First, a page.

- It determines the essentiality of the minerals for plant growth.
- It also determines the non-essential elements.
- The hydroponics technique helps us to know the quantity of each mineral prerequisite for plant growth.
- Seedless cucumbers, tomatoes etc., are the plants successfully grown in the water culture.
- Through hydroponics theory, we can determine the essentiality of the nutrients by performing several experiments.
Experiment-1: You need to culture a plant in the aqueous medium supplemented with all the essential nutrients except for the one to know the importance and the deficiency symptoms of the lacking nutrient in the water culture.
Similarly, the experiments can be practised for many other mineral elements by following the same protocol. We can observe the results by comparing the plant’s growth in a limited nutrient culture with the plants growing in the water culture supplemented with all the essential minerals.
Role of Mineral Nutrients
Mineral Deficiency in Plants
The number of mineral ions uptaken by the plants should be in appropriate concentration. Any increase or decrease in the mineral ions concentration may cause mineral toxicity and mineral deficiency, respectively.
Mineral deficiency symptoms are characterized by the following factors:
- Chlorosis, chlorophyll loss or leaf-yellowing occurs due to the lack of K, Mg, N, and S.
- Necrosis or cell death results due to the deficiency of K, Ca, and Mg etc.
- Inhibition of cell-division results due to the lack of N, K, B, and Mo.
- Retarded growth is due to the deficiency of elements such as N, P, and Zn etc.
- The deficiency of K and P causes leaf-foliage.
- Deficiency of N, S, and Mo etc., results in delayed flowering.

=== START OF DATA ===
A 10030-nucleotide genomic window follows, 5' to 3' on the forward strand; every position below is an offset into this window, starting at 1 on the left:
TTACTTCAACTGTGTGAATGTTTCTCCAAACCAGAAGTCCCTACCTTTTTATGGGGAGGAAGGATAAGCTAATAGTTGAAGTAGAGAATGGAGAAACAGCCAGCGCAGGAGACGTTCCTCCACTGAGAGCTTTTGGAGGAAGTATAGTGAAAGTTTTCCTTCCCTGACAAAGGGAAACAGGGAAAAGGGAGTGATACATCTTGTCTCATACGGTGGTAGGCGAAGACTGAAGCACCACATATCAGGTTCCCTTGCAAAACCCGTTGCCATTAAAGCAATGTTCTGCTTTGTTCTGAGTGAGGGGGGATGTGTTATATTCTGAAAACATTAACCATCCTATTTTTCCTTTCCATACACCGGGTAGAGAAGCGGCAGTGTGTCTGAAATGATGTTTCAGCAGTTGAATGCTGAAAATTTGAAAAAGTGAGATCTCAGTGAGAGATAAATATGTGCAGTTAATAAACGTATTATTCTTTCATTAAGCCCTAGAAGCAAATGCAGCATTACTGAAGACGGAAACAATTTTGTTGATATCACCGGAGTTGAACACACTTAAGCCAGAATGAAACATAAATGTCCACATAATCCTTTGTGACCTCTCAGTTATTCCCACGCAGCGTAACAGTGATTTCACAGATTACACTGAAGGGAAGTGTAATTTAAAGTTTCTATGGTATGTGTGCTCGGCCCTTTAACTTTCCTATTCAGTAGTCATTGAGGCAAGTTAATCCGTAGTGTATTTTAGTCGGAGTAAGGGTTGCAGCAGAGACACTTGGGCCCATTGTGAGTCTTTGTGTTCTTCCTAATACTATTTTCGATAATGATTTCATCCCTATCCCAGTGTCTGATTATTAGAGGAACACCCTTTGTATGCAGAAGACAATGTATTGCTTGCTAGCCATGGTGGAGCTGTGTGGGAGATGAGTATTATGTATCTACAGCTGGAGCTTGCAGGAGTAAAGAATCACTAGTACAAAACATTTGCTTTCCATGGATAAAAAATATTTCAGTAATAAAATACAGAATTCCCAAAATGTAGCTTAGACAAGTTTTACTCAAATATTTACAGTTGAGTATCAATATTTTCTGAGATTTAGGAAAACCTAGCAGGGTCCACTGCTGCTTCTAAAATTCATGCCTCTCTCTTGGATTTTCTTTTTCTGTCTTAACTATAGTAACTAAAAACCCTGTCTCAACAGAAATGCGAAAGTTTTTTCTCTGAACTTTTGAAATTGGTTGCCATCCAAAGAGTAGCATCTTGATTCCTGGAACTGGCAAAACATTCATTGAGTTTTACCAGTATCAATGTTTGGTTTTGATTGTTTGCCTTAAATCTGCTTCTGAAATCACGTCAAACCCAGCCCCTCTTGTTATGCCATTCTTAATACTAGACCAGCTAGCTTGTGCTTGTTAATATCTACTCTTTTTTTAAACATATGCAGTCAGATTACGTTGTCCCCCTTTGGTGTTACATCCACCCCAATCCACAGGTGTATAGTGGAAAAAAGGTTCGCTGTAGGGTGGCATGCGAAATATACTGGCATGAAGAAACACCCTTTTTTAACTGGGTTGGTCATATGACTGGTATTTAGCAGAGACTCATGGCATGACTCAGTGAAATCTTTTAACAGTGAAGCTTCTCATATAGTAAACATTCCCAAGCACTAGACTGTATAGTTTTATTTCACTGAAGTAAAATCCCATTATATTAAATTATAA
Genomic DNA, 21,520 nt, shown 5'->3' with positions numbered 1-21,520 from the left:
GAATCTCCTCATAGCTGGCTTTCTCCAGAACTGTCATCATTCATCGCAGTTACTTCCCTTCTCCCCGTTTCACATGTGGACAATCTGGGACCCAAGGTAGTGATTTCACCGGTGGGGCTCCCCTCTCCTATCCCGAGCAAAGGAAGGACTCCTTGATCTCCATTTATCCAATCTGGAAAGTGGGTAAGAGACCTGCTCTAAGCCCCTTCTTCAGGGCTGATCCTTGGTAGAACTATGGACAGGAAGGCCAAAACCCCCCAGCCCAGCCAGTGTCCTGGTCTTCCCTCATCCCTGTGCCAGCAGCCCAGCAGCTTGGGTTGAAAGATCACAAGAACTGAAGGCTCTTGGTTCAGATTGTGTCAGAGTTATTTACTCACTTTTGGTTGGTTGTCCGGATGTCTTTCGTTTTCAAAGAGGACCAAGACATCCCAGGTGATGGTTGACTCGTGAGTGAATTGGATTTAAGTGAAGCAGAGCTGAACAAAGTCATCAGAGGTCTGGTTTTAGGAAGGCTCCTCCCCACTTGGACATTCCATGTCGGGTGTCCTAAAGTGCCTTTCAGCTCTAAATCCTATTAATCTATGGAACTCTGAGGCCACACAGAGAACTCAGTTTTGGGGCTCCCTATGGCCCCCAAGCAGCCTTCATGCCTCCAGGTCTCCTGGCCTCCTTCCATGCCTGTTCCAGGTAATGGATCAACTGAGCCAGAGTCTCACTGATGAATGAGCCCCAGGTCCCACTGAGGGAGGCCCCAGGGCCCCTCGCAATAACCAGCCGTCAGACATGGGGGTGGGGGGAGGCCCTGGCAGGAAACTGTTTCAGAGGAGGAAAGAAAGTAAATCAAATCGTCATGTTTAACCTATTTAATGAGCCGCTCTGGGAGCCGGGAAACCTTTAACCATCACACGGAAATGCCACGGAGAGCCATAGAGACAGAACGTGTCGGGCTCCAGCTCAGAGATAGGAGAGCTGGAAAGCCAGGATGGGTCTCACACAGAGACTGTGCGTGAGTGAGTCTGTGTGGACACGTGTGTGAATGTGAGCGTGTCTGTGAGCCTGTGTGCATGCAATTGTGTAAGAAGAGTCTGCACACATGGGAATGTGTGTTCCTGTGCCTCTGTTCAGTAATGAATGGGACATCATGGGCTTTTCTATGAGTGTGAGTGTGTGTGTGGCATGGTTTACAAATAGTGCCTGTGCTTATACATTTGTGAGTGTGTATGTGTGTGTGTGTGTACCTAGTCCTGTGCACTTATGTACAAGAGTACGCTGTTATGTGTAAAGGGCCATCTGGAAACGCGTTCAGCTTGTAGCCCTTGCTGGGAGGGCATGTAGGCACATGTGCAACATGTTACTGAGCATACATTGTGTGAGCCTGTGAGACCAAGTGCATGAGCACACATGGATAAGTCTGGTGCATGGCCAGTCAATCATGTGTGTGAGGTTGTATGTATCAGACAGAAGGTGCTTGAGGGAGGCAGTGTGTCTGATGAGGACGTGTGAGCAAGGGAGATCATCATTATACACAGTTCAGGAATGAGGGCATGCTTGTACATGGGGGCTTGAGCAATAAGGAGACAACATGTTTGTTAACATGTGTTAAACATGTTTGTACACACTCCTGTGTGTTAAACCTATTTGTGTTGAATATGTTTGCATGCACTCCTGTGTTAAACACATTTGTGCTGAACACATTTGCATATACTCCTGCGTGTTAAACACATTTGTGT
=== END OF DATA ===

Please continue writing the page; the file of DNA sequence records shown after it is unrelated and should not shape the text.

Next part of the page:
Mineral toxicity symptoms are characterized by the following factors:
- Brown spots appear due to Mn (Manganese) toxicity. Leaves are also surrounded by chlorotic veins. Mn-toxicity inhibits Ca translocation as well as competes with Fe and Mg for binding with enzymes. Thus, Mn toxicity causes Fe, Ca and Mg deficiency.
To describe the levels of nutrients in plants, we must go through the following terms:
- Deficient: It is defined as the proportion of any nutrient mineral, which is low enough to cause deficiency symptoms in plants.
- Critical range: It is the proportion of mineral nutrients below which plant yield is reduced.
- Sufficient: It is the concentration range of essential nutrients, which only increases nutrient consumption. Luxury consumption is another term used to denote sufficient mineral consumption. It does not increase the plant yield.
- Excessive or toxic: It is the concentration range of essential nutrients, which is large enough to cause mineral toxicity on the plants. It causes ion imbalance, thereby retards plant growth.
Mechanism of Mineral Nutrition in Plants
The plants absorb minerals or nutrient ions through their roots from the soil. A stele is a structure within the root system, which allows the passage of mineral ions to the conducting tissues. Water potential decides the path of nutrient absorption. The mechanism of mineral nutrition in plants can be summarized into two phases.
During the first phase, the mineral salts or ions in soil move into the plant cells’ free space or apoplast. Here, the ions’ movement does not need energy expenditure, as they move from the region of high to low concentration.
Thus, the first phase of mineral nutrition involves the passive transport of the ions. It is important to keep in mind that the movement in the first phase is rapid and mediated via ion-channels and transmembrane proteins.
In the second phase, the mineral salts or ions move into the plant cells’ inner space or symplast. Here, the ions’ movement needs expenditure of energy as they move from the region of low to a high concentration. Thus, the second phase of mineral nutrition involves the active transport of ions.
We should remember that the movement of ions in the second phase are quite slow and mediated via plasmodesmata. The ions from the apoplast and symplast enter the xylem cells, which cause conduction of water upwards or to the plants shoot system.